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J. Scott Applewhite / AP

An agent who met with Sean Spicer told him that the going rate for speeches by most former White House press secretaries ranged from about $20,000 to $30,000. The agent said Spicer, who went elsewhere, thought he could get much more."He thought he was a much bigger deal than the others," the agent recalled. "His name I.D. is massive — he's obsessed with that. He kept talking about how everyone stops him for selfies — that's one of his go-to lines. It's true, by the way. It happened when I was talking to him."

At least for now, Spicey's getting the last laugh on President Trump, who mocked him in front of other aides, and members of the press corps, with whom he had an unusually venomous relationship.

It's unclear whether he'll get a TV deal — he says he doesn't need one. But he told me in an interview that he was mobbed during a recent trip to Europe:

  • "The U.S. press briefing had become part of their nightly viewing," he said. "It was a prime-time show from Europe to the Middle East. ... I'm one of the most popular guys in Ireland."

Among the possibilities Spicer is weighing:

  • Lucrative consultancies (not lobbying) to give advice to individuals and corporations.
  • Paid appearances on TV shows in Ireland and the U.K.
  • Hollywood productions have reached out.
  • There'll be no tell-all, but he's considering a book detailing lessons learned in crisis communications, at the White House and the Republican National Committee, where he was chief strategist.

When I asked Sean what he regretted from his time on the job, he replied: "You should read the book."

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Go deeper

Cartels target civilians near border bridge

Photo illustration: Shoshana Gordon/Axios. Getty Images Photos: Guillermo Arias/Bloomberg, Guillermo Arias/AFP, Erin Clark/The Boston Globe, Bill Clark/CQ-Roll Call.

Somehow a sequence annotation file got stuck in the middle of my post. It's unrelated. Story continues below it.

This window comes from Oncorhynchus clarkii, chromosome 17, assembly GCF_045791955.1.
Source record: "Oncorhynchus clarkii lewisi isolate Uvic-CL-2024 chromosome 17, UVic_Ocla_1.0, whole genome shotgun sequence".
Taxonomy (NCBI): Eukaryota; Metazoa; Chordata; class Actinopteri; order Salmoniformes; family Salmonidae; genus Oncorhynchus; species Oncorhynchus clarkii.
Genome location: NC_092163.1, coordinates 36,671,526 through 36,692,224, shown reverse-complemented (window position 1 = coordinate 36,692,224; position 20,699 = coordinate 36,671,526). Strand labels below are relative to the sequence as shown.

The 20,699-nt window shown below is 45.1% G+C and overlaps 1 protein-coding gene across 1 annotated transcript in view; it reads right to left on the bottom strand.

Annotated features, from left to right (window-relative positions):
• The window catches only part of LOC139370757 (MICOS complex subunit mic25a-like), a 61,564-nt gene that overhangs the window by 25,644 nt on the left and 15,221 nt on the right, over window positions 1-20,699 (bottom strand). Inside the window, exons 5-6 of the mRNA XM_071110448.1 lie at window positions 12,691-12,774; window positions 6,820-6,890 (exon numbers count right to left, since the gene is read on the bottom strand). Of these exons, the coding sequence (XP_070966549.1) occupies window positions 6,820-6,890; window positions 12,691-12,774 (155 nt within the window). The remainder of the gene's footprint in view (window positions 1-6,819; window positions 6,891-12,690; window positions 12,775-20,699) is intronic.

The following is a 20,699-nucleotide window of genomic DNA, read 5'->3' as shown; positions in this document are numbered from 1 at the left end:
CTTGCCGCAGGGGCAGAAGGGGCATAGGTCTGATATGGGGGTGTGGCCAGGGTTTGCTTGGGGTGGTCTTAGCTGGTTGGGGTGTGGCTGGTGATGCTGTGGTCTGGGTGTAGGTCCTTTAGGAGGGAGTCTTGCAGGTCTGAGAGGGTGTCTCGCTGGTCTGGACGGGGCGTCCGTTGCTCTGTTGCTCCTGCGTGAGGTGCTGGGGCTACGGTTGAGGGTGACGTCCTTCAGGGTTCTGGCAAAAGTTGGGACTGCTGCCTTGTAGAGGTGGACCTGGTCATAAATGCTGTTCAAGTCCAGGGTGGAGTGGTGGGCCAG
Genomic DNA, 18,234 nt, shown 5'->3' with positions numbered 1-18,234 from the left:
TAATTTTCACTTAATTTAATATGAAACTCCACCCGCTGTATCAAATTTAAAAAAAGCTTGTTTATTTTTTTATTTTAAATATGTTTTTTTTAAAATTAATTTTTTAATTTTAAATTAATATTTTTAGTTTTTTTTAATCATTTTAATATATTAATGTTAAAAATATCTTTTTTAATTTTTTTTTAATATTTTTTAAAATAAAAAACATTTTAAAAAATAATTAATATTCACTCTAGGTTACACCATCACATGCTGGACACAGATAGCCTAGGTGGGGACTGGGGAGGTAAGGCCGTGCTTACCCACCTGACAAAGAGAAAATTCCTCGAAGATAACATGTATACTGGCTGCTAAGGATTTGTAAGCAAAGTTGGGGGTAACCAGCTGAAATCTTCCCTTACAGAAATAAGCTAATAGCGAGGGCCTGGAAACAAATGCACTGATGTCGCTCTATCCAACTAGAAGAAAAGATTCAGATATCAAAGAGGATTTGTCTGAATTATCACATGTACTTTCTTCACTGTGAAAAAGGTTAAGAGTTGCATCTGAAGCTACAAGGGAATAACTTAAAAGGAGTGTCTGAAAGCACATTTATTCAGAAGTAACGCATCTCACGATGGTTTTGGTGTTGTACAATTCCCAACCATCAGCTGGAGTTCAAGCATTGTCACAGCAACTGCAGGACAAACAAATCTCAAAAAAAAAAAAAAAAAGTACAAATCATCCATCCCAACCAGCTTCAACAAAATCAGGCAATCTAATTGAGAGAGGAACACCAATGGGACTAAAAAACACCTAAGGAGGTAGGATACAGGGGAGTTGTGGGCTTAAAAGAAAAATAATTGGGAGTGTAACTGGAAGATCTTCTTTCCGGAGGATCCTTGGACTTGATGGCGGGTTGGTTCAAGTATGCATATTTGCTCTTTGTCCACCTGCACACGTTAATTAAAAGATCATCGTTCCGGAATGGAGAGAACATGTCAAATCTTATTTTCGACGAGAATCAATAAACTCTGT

Unwitting border area residents are being roped into smuggling contraband for transnational criminal groups that have operated throughout the pandemic despite border closures, as the fight over routes is again resulting in the slaughter of civilians in Mexico.

Why it matters: The cartels smuggle drugs and even people through legal ports of entry, in hidden car compartments or commercial trucks, undeterred by any border wall or COVID-related closures. Now criminals are bloodletting to control the corridor to at least one crossing.

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Lina Khan's mission

Illustration: Aïda Amer/Axios

All of the world's trillion-dollar companies (with the exception of Saudi Aramco) are reportedly having what Protocol's Issie Lapowsky characterizes as "heart palpitations" over the appointment of Lina Khan as FTC chair. But don't expect anything drastic to happen soon.

Why it matters: Khan is the most fearsome foe that Big Tech could have imagined in America's top antitrust role — and her fans in Congress are making waves as well. But you'd never guess that from the giants' share prices, which have been hitting new all-time highs since the announcement.

Exclusive: EV charging providers to allow roaming across their networks

Illustration: Aïda Amer/Axios

Greenlots, Chargepoint and several other electric vehicle charging companies will allow roaming access across their networks, a move that could help speed EV adoption.

Why it matters: Your phone works on any mobile network, no matter which provider you use. And you can use any bank's ATM machine, regardless of where you keep your money. Now the same will be true of EV charging.